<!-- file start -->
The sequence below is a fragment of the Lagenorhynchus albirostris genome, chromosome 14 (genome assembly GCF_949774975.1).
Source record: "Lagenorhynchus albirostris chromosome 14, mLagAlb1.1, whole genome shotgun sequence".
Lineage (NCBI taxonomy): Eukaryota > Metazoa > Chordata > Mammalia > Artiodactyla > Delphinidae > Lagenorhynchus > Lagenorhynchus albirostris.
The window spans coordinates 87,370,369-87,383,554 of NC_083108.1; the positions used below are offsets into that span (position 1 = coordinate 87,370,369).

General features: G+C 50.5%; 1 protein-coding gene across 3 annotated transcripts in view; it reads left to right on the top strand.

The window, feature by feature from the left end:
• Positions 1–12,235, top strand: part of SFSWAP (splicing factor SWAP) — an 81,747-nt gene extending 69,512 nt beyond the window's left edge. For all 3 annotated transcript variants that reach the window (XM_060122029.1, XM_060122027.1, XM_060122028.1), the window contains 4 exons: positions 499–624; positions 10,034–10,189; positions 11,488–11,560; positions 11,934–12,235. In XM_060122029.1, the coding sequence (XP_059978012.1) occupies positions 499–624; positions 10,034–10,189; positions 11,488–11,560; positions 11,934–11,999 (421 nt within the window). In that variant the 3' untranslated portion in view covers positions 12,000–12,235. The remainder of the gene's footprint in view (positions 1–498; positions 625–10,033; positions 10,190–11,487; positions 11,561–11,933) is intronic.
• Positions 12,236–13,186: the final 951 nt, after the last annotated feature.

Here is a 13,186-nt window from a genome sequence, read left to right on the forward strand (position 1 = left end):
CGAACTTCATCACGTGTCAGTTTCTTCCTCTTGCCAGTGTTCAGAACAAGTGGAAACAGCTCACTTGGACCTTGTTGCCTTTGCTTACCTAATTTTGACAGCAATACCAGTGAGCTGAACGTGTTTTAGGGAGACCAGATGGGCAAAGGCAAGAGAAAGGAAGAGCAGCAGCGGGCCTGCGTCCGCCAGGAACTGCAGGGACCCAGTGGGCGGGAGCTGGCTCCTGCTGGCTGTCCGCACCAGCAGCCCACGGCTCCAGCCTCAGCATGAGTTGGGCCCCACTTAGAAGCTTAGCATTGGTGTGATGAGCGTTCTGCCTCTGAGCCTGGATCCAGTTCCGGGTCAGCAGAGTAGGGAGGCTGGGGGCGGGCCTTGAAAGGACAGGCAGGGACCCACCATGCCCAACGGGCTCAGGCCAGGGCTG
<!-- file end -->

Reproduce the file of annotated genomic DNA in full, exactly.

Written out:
The sequence below is a fragment of the Lagenorhynchus albirostris genome, chromosome 14 (genome assembly GCF_949774975.1).
Source record: "Lagenorhynchus albirostris chromosome 14, mLagAlb1.1, whole genome shotgun sequence".
Lineage (NCBI taxonomy): Eukaryota > Metazoa > Chordata > Mammalia > Artiodactyla > Delphinidae > Lagenorhynchus > Lagenorhynchus albirostris.
The window spans coordinates 87,370,369-87,383,554 of NC_083108.1; the positions used below are offsets into that span (position 1 = coordinate 87,370,369).

General features: G+C 50.5%; 1 protein-coding gene across 3 annotated transcripts in view; it reads left to right on the top strand.

The window, feature by feature from the left end:
• Positions 1–12,235, top strand: part of SFSWAP (splicing factor SWAP) — an 81,747-nt gene extending 69,512 nt beyond the window's left edge. For all 3 annotated transcript variants that reach the window (XM_060122029.1, XM_060122027.1, XM_060122028.1), the window contains 4 exons: positions 499–624; positions 10,034–10,189; positions 11,488–11,560; positions 11,934–12,235. In XM_060122029.1, the coding sequence (XP_059978012.1) occupies positions 499–624; positions 10,034–10,189; positions 11,488–11,560; positions 11,934–11,999 (421 nt within the window). In that variant the 3' untranslated portion in view covers positions 12,000–12,235. The remainder of the gene's footprint in view (positions 1–498; positions 625–10,033; positions 10,190–11,487; positions 11,561–11,933) is intronic.
• Positions 12,236–13,186: the final 951 nt, after the last annotated feature.

Here is a 13,186-nt window from a genome sequence, read left to right on the forward strand (position 1 = left end):
CGAACTTCATCACGTGTCAGTTTCTTCCTCTTGCCAGTGTTCAGAACAAGTGGAAACAGCTCACTTGGACCTTGTTGCCTTTGCTTACCTAATTTTGACAGCAATACCAGTGAGCTGAACGTGTTTTAGGGAGACCAGATGGGCAAAGGCAAGAGAAAGGAAGAGCAGCAGCGGGCCTGCGTCCGCCAGGAACTGCAGGGACCCAGTGGGCGGGAGCTGGCTCCTGCTGGCTGTCCGCACCAGCAGCCCACGGCTCCAGCCTCAGCATGAGTTGGGCCCCACTTAGAAGCTTAGCATTGGTGTGATGAGCGTTCTGCCTCTGAGCCTGGATCCAGTTCCGGGTCAGCAGAGTAGGGAGGCTGGGGGCGGGCCTTGAAAGGACAGGCAGGGACCCACCATGCCCAACGGGCTCAGGCCAGGGCTG